The processes involving pH modification, carboxylate exudation and phosphorus (P) dynamics in the rhizosphere of crops grown in intercropping are poorly understood. Two groups of maize (Zea mays L.) or faba bean (Vicia faba L.) plants (monocropping) or one group of plant of each species (intercropping) were grown between three 1-mm-thick soil layers; the central soil layer is referred to as inter-rhizosphere, and the two outer soil layers are designated sole-rhizosphere. Faba bean intercropped with maize had an 11% increase in shoot biomass and a 15% increase in P uptake compared with monocropped faba bean. The cropping pattern did not significantly influence maize growth. After 4 weeks of growth, faba bean significantly decreased soil pH in both the sole- and inter-rhizosphere in monocropping, but no effects were apparent for the intercropping rhizosphere. The major carboxylates in the rhizosphere of faba bean were malate (18–45 nmol g–1 soil) and maleate (1.2–2.4 nmol g–1 soil). Only trace amounts of carboxylates were measured in the rhizosphere of monocropped maize. However, intercropped maize had a high concentration of malate (∼11 nmol g–1 soil) in both sole- and inter-rhizosphere; the malate was likely exuded by faba bean and was then diffused to the sole-rhizosphere of intercropped maize. The amount of malate exuded by intercropped faba bean was 19% higher than with monocropped plants. The results indicate that diffusion of protons and carboxylates extended the interaction zone between maize and faba bean, and may have contributed to enhancements of P uptake in the intercropping system.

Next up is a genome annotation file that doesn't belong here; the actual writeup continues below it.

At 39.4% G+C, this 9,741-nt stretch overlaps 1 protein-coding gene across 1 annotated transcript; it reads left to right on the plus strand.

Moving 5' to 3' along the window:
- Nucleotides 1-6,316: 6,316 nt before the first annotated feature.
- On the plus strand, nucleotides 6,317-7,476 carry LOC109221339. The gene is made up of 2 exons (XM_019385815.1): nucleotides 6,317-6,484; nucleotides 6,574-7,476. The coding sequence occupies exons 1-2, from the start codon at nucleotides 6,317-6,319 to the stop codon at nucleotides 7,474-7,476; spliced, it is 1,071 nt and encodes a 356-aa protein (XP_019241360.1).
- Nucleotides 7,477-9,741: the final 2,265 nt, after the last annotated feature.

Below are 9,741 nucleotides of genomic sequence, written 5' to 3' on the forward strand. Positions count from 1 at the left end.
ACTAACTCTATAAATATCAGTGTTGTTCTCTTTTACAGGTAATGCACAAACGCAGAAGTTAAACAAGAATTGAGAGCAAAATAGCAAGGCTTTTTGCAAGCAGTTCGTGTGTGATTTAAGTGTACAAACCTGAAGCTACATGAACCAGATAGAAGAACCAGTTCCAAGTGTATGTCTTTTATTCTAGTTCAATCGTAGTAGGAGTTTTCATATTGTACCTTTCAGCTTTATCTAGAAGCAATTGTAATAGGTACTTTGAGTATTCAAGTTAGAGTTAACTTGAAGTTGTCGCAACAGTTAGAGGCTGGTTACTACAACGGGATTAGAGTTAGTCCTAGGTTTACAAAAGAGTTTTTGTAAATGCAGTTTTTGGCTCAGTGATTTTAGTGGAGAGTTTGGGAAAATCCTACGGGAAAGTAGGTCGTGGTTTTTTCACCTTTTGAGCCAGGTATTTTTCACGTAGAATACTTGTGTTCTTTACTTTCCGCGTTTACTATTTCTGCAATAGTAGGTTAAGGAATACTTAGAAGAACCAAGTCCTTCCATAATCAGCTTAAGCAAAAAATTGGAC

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Vol. 64 • No. 10